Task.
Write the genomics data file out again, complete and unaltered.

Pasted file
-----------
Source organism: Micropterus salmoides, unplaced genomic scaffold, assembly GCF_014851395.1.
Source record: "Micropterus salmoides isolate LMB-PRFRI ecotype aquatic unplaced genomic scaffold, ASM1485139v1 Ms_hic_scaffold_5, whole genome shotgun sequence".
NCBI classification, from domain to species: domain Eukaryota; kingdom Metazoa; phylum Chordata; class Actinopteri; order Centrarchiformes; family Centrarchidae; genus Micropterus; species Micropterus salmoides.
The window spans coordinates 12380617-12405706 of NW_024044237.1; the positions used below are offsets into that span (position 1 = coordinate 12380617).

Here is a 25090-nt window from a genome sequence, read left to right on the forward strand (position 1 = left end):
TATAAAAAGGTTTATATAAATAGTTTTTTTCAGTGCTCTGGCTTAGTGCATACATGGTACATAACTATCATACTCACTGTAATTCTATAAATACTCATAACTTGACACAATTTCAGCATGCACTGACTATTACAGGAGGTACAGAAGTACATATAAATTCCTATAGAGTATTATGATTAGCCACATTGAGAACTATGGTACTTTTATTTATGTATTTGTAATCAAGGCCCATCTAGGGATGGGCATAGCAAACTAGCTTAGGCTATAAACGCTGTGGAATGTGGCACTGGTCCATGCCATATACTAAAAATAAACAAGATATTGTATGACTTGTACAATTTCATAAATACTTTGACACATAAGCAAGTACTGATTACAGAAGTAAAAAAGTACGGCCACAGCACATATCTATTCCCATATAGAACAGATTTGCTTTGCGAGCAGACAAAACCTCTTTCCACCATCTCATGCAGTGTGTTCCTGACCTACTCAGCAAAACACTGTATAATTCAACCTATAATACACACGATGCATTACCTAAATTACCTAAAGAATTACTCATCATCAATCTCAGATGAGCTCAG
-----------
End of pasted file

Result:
Source organism: Micropterus salmoides, unplaced genomic scaffold, assembly GCF_014851395.1.
Source record: "Micropterus salmoides isolate LMB-PRFRI ecotype aquatic unplaced genomic scaffold, ASM1485139v1 Ms_hic_scaffold_5, whole genome shotgun sequence".
NCBI classification, from domain to species: domain Eukaryota; kingdom Metazoa; phylum Chordata; class Actinopteri; order Centrarchiformes; family Centrarchidae; genus Micropterus; species Micropterus salmoides.
The window spans coordinates 12380617-12405706 of NW_024044237.1; the positions used below are offsets into that span (position 1 = coordinate 12380617).

Here is a 25090-nt window from a genome sequence, read left to right on the forward strand (position 1 = left end):
TATAAAAAGGTTTATATAAATAGTTTTTTTCAGTGCTCTGGCTTAGTGCATACATGGTACATAACTATCATACTCACTGTAATTCTATAAATACTCATAACTTGACACAATTTCAGCATGCACTGACTATTACAGGAGGTACAGAAGTACATATAAATTCCTATAGAGTATTATGATTAGCCACATTGAGAACTATGGTACTTTTATTTATGTATTTGTAATCAAGGCCCATCTAGGGATGGGCATAGCAAACTAGCTTAGGCTATAAACGCTGTGGAATGTGGCACTGGTCCATGCCATATACTAAAAATAAACAAGATATTGTATGACTTGTACAATTTCATAAATACTTTGACACATAAGCAAGTACTGATTACAGAAGTAAAAAAGTACGGCCACAGCACATATCTATTCCCATATAGAACAGATTTGCTTTGCGAGCAGACAAAACCTCTTTCCACCATCTCATGCAGTGTGTTCCTGACCTACTCAGCAAAACACTGTATAATTCAACCTATAATACACACGATGCATTACCTAAATTACCTAAAGAATTACTCATCATCAATCTCAGATGAGCTCAG